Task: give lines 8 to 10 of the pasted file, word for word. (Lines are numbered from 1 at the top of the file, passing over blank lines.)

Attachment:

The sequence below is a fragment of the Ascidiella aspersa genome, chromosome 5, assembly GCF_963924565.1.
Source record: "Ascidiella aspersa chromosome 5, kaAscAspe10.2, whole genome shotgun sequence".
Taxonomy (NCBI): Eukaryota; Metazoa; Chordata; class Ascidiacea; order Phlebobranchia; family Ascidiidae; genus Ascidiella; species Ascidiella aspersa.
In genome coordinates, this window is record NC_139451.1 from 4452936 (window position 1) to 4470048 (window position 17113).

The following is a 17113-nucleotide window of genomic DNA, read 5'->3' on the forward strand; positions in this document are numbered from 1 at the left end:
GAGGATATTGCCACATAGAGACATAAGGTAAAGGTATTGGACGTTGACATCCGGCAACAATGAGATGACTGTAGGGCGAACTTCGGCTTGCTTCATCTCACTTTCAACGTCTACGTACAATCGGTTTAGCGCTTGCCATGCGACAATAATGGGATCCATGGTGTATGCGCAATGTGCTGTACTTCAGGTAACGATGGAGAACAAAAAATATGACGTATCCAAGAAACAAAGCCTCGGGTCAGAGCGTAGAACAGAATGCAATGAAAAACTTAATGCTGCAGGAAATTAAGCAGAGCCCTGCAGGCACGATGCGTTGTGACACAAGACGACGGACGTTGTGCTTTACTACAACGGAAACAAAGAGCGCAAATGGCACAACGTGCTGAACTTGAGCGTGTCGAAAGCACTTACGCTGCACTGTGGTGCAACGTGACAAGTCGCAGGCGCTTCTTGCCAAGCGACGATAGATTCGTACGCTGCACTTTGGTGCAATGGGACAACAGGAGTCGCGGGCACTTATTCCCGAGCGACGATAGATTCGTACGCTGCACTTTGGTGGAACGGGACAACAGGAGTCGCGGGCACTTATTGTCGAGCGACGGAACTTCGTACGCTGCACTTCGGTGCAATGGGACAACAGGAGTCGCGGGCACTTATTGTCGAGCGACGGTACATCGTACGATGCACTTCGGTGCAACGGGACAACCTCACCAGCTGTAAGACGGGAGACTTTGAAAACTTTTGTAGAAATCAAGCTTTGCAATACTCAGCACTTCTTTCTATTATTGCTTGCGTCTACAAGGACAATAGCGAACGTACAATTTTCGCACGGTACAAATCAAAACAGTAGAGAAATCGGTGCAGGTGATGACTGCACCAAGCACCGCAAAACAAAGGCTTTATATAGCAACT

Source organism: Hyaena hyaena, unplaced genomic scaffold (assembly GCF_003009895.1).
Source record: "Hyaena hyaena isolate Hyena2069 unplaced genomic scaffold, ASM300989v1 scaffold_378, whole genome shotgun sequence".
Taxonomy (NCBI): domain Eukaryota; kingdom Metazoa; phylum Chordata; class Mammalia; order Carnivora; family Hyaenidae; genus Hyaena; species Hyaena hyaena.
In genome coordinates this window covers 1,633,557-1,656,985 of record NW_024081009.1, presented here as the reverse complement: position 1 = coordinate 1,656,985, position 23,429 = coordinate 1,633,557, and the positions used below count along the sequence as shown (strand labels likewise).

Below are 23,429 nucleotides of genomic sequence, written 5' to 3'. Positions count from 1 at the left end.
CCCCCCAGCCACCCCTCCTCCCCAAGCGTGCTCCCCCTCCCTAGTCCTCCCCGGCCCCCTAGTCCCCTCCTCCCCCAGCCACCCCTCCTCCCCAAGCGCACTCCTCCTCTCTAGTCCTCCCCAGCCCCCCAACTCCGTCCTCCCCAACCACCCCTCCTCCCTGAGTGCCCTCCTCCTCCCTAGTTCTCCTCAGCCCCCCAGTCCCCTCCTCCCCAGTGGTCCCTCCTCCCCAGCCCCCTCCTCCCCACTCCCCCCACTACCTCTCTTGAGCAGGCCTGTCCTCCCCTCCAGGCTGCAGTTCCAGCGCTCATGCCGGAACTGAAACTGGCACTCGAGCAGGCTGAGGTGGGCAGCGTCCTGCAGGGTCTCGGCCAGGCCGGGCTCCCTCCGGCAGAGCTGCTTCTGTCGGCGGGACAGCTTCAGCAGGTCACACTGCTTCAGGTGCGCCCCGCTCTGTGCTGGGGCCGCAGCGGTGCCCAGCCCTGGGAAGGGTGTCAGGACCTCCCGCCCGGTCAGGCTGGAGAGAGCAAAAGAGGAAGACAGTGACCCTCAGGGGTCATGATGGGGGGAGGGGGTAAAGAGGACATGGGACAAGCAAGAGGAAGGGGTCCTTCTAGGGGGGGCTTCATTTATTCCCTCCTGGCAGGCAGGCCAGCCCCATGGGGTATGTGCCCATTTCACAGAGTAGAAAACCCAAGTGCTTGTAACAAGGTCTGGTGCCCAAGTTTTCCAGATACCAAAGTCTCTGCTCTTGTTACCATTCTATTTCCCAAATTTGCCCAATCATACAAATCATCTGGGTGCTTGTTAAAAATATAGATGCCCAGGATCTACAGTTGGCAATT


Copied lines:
Source record: "Hyaena hyaena isolate Hyena2069 unplaced genomic scaffold, ASM300989v1 scaffold_378, whole genome shotgun sequence".
Taxonomy (NCBI): domain Eukaryota; kingdom Metazoa; phylum Chordata; class Mammalia; order Carnivora; family Hyaenidae; genus Hyaena; species Hyaena hyaena.
In genome coordinates this window covers 1,633,557-1,656,985 of record NW_024081009.1, presented here as the reverse complement: position 1 = coordinate 1,656,985, position 23,429 = coordinate 1,633,557, and the positions used below count along the sequence as shown (strand labels likewise).